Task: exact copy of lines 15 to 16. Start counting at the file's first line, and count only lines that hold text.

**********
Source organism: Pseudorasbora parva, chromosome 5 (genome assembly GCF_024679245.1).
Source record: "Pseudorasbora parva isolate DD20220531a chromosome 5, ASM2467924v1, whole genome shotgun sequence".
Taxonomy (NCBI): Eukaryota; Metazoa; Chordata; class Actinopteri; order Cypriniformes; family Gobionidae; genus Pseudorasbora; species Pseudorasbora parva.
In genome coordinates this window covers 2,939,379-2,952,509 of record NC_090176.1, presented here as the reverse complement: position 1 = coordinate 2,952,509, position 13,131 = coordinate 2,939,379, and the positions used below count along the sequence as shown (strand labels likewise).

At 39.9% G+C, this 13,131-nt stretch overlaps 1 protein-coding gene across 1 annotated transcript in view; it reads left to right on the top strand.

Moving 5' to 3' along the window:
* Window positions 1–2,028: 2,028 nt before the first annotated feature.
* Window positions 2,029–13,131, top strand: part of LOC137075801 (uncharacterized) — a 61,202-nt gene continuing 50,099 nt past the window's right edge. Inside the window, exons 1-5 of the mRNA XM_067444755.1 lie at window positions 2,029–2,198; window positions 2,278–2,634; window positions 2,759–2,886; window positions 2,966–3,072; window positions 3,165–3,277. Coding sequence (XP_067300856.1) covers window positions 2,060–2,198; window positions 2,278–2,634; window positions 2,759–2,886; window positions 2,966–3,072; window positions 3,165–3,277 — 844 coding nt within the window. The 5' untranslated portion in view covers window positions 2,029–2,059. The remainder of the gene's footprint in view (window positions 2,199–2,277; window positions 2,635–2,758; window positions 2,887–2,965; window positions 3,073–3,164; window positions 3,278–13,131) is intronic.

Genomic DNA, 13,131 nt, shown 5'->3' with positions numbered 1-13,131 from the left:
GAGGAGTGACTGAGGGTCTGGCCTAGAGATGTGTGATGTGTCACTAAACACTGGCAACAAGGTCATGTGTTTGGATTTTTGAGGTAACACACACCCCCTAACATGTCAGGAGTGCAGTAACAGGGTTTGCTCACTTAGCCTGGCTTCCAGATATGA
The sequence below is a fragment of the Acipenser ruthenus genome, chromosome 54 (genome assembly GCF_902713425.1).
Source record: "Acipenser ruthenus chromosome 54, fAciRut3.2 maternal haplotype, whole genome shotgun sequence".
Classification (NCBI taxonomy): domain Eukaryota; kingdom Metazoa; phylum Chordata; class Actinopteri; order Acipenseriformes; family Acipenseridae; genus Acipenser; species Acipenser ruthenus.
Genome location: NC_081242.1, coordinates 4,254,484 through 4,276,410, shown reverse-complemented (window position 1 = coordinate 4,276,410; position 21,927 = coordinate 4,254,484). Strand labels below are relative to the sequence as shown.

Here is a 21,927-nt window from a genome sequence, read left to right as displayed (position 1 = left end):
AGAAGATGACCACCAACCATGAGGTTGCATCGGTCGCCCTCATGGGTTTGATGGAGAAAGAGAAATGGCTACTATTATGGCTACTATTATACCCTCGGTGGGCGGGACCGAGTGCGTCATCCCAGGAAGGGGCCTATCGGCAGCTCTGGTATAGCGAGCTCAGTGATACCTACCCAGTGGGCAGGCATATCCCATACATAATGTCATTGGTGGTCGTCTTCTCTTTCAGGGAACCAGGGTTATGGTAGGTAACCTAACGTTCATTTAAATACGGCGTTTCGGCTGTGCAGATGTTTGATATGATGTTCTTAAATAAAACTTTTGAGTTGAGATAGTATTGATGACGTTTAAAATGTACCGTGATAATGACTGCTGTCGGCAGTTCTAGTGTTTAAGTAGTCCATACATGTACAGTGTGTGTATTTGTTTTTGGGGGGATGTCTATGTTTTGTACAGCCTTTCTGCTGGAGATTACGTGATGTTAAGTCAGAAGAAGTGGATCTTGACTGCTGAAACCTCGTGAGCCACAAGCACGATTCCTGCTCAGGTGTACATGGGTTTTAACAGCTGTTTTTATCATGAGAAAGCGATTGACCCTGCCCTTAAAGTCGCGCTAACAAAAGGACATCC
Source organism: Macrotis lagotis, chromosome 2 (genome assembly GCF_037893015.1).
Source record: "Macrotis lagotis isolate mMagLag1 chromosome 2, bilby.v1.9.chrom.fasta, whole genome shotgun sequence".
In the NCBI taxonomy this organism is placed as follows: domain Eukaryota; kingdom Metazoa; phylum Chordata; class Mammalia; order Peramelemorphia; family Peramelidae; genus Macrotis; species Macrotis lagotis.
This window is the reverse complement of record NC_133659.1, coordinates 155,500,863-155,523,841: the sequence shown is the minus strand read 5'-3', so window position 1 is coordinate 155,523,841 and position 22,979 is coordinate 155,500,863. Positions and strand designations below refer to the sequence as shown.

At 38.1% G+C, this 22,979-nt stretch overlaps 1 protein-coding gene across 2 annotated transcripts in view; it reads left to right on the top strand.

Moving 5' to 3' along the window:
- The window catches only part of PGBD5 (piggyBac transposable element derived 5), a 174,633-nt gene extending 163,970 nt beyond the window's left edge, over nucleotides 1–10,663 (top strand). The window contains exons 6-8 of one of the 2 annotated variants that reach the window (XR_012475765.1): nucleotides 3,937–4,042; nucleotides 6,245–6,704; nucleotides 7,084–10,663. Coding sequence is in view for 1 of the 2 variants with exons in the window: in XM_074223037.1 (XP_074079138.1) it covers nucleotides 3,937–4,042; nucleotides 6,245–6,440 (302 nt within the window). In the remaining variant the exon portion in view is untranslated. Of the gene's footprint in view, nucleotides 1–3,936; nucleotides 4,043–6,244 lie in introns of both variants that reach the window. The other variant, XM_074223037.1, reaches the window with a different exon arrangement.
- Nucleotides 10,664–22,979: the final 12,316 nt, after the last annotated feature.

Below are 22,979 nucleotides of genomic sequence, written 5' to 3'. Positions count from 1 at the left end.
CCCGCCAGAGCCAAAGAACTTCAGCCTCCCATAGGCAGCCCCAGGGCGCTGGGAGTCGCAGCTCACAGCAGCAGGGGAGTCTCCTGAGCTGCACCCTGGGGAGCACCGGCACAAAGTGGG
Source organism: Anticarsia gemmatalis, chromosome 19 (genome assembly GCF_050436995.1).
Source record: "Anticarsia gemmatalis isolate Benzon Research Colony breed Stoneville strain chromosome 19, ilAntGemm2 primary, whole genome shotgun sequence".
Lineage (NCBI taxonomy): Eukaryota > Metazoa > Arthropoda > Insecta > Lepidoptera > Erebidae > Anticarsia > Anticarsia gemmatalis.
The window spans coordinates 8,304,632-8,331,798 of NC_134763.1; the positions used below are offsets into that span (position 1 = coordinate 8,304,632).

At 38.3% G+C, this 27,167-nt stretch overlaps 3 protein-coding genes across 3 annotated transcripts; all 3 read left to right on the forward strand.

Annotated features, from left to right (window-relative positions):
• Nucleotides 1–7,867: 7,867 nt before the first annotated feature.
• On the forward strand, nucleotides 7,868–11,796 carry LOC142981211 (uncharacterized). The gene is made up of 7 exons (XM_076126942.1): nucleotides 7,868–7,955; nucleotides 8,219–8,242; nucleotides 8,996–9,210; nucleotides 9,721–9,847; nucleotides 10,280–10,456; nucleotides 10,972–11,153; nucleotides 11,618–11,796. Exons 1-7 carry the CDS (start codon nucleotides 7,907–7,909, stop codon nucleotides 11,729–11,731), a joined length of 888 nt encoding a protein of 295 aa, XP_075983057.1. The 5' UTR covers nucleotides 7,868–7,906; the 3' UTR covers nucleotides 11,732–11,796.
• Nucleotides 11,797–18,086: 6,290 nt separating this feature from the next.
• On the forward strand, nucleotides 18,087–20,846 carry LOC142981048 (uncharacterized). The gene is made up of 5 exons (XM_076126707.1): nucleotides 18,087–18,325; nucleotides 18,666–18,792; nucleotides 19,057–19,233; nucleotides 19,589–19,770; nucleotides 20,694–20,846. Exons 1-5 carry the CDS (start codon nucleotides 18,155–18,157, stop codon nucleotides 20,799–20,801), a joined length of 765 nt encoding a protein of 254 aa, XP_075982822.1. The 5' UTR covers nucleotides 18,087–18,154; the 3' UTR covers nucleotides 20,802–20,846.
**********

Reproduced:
Here is a 21,927-nt window from a genome sequence, read left to right as displayed (position 1 = left end):
AGAAGATGACCACCAACCATGAGGTTGCATCGGTCGCCCTCATGGGTTTGATGGAGAAAGAGAAATGGCTACTATTATGGCTACTATTATACCCTCGGTGGGCGGGACCGAGTGCGTCATCCCAGGAAGGGGCCTATCGGCAGCTCTGGTATAGCGAGCTCAGTGATACCTACCCAGTGGGCAGGCATATCCCATACATAATGTCATTGGTGGTCGTCTTCTCTTTCAGGGAACCAGGGTTATGGTAGGTAACCTAACGTTCATTTAAATACGGCGTTTCGGCTGTGCAGATGTTTGATATGATGTTCTTAAATAAAACTTTTGAGTTGAGATAGTATTGATGACGTTTAAAATGTACCGTGATAATGACTGCTGTCGGCAGTTCTAGTGTTTAAGTAGTCCATACATGTACAGTGTGTGTATTTGTTTTTGGGGGGATGTCTATGTTTTGTACAGCCTTTCTGCTGGAGATTACGTGATGTTAAGTCAGAAGAAGTGGATCTTGACTGCTGAAACCTCGTGAGCCACAAGCACGATTCCTGCTCAGGTGTACATGGGTTTTAACAGCTGTTTTTATCATGAGAAAGCGATTGACCCTGCCCTTAAAGTCGCGCTAACAAAAGGACATCC